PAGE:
Community — Staph infections rise in state, nation

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MRSA (methicillin-resistant staphylococcus aureus) hospitalizations have doubled since 1999, a new study says, bringing fresh evidence that drug-resistant organisms are becoming a major public health issue.
The problem is compounded by a lack of reporting on the problem, said Dr. Berandette Albanese, medical director of the El Paso County Department of Health and Environment.
“MRSA is not a reportable condition, either in the state or nationally, so there’s no active community surveillance,” she said. “Hospital-associated MRSA usually arises as a complication of a hospital stay, so it’s documented at the hospital. But there’s no reason to assume that our local experience is any different from the rest of the country.”
She said the problem is increasing throughout the Pikes Peak region, because diagnosis and treatment of community-associated MRSA can be difficult for doctors.
“If someone without risk factors (e.g., a recent hospital stay) walks into a G.P.’s office with a skin infection, the clinician has to make a judgment. There isn’t a bedside test for MRSA — it has to be cultured, and that takes 48 hours. So you just have to make a decision,” she said.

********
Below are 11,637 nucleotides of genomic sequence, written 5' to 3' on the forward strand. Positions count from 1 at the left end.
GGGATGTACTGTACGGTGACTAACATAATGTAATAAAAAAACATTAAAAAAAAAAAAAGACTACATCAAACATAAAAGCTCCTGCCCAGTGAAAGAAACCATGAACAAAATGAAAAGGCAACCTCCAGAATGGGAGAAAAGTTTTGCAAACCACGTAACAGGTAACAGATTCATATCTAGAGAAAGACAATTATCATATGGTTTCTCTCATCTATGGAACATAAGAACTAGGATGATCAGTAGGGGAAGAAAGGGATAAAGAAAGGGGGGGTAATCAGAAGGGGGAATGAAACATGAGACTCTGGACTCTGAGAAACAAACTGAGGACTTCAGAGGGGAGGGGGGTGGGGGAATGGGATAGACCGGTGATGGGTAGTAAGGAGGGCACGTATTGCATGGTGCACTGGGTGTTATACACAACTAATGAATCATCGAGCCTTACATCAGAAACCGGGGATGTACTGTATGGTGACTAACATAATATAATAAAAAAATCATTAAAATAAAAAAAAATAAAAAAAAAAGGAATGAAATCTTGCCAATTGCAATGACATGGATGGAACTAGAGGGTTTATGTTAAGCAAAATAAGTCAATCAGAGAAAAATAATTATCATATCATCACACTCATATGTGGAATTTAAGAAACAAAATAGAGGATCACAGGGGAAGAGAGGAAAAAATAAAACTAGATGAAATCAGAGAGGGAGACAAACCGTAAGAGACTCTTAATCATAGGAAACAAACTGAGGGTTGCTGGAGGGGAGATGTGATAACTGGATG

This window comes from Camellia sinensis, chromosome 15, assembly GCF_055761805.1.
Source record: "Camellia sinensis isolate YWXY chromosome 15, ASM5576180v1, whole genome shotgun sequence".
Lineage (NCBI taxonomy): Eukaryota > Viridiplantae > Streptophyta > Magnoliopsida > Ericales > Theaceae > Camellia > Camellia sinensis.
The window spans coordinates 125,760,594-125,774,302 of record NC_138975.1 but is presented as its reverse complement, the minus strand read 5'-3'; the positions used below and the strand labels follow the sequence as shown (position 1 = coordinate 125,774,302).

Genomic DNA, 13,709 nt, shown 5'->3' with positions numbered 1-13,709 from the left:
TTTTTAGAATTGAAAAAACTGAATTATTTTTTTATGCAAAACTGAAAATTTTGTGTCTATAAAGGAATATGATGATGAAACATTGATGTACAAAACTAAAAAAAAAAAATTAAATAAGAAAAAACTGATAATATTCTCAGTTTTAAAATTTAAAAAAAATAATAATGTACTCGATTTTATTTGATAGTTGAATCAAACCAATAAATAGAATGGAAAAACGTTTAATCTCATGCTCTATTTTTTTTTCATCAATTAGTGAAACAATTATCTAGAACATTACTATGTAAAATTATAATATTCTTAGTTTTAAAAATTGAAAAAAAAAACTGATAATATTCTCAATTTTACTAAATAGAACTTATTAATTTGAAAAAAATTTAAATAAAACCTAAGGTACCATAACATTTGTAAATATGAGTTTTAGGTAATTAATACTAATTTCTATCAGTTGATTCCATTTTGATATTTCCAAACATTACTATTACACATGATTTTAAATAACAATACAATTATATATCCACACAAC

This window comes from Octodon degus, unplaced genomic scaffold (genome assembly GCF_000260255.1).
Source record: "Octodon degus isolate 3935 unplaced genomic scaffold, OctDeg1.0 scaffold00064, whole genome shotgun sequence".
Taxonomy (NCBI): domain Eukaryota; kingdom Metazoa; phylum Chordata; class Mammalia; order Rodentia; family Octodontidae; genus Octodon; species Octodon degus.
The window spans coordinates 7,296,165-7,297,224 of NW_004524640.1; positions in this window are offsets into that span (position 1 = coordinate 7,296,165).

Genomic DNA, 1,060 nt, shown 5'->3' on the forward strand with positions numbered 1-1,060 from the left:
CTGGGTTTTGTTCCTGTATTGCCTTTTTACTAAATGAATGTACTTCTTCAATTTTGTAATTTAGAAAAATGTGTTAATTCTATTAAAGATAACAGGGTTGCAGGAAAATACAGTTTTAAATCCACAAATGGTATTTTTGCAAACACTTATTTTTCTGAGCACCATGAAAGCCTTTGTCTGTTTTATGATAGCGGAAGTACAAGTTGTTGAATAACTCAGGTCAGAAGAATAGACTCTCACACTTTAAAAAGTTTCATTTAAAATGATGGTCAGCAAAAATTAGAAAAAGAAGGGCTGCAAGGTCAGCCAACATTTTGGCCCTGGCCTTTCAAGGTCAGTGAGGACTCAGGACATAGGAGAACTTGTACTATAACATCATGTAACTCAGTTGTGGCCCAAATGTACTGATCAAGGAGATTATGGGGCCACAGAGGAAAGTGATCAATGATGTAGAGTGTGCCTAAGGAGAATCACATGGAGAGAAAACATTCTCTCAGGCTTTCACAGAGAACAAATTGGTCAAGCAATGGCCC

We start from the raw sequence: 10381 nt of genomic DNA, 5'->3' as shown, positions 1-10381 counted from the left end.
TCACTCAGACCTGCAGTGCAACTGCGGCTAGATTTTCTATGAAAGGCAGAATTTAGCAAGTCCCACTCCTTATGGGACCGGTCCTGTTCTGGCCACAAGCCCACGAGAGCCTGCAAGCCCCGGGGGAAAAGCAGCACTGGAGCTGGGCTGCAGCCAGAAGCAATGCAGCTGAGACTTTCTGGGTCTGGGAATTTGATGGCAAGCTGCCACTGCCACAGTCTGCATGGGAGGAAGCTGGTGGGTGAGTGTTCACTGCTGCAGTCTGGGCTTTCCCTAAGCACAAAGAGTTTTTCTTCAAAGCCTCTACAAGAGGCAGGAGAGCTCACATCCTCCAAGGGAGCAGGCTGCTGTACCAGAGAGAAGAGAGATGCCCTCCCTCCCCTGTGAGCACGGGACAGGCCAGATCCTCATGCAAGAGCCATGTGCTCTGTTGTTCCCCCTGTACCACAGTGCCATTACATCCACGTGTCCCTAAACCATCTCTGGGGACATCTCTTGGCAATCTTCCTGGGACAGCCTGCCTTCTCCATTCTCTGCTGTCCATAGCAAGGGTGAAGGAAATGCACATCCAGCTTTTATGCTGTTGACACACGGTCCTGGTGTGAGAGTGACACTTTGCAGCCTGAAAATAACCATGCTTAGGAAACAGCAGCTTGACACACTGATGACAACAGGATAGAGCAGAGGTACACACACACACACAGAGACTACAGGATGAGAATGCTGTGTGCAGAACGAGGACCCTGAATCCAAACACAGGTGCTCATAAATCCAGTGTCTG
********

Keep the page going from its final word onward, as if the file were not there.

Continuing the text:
And, she added, such infections are common.
“We haven’t seen community-associated MRSA in the context of an outbreak — it’s been in the context of individual infections. You ask any G.P. — they’ll tell you that they see it,” she said.
Albanese believes new and stronger antibiotics are important to combat MRSA.
Asked whether she sees MRSA infections as an emerging epidemic, calling for more serious and focused efforts by health authorities, including universal reporting, Albanese said: “We have surveillance data — it may not be universal, but it’s strategic, so we know enough about what’s happening. (To combat MRSA) we need a whole new kind of antibiotic — one that targets the organism in a very different way.”

Growing problem

The Centers for Disease Control study, which appears in the December issue of the Journal of Emerging Infectious Diseases, is one of the latest to comprehensively examine MRSA infections.
MRSA presents many uniquely troubling problems to the American healthcare system. For many years, staph-associated infections could easily be controlled by any of a dozen antibiotics. But with the widespread use of antibiotics, new strains of S. Aureus arose which were resistant to most treatments. Particularly in hospital settings, MRSA infections have become common.
MRSA is a bacterium that causes infections on various parts of the body. It usually causes infections on the skin, which begin as pimples or boils. If untreated, these infections can spread rapidly, and lead to serious complications. Such complications can include more serious skin infections, massive systemic infection and possible death. MRSA is difficult to treat, because it is resistant to most antibiotics. The Centers for Disease Control says MRSA infections kill as many as 250 people each day. Approximately 90,000 Americans come down with drug resistant MRSA every year, and one in five of them die.

Rising costs